Paul Cornu (1881–1944), a Frenchman from Lisieux, along with his father Jules and brother Jacques, undertook the development of several rotating‐wing aircraft concepts from 1906 to 1908. Their work encompassed the development of flying models, attempts at flying a piloted
helicopter, the construction of a coaxial rotor testbed, and the conceptual design of a convertiplane. Paul and Jules Cornu's aeronautical patents included a method of flight control using differentially activated louvers, and a cyclic blade pitch system using a form of swashplate. Many have
claimed that Paul Cornu first successfully flew his tandem‐rotor helicopter during November of 1907. However, an engineering analysis shows that any claim to successful piloted flight, free of the ground and under positive control, is extremely dubious. Although the Cornus were clearly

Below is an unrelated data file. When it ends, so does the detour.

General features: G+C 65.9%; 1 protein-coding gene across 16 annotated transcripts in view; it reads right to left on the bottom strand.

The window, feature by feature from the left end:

successful in building and flying a model of their helicopter, besides not having a suitable engine available to them, what they lacked was the necessary understanding of rotor aerodynamics and a means of producing effective flight control, to successfully realize a piloted helicopter concept.
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Document Type: Research Article
Department of Aerospace Engineering, Glenn L. Martin Institute of Technology, University of Maryland, College Park, MD
Publication date: 2009-07-01
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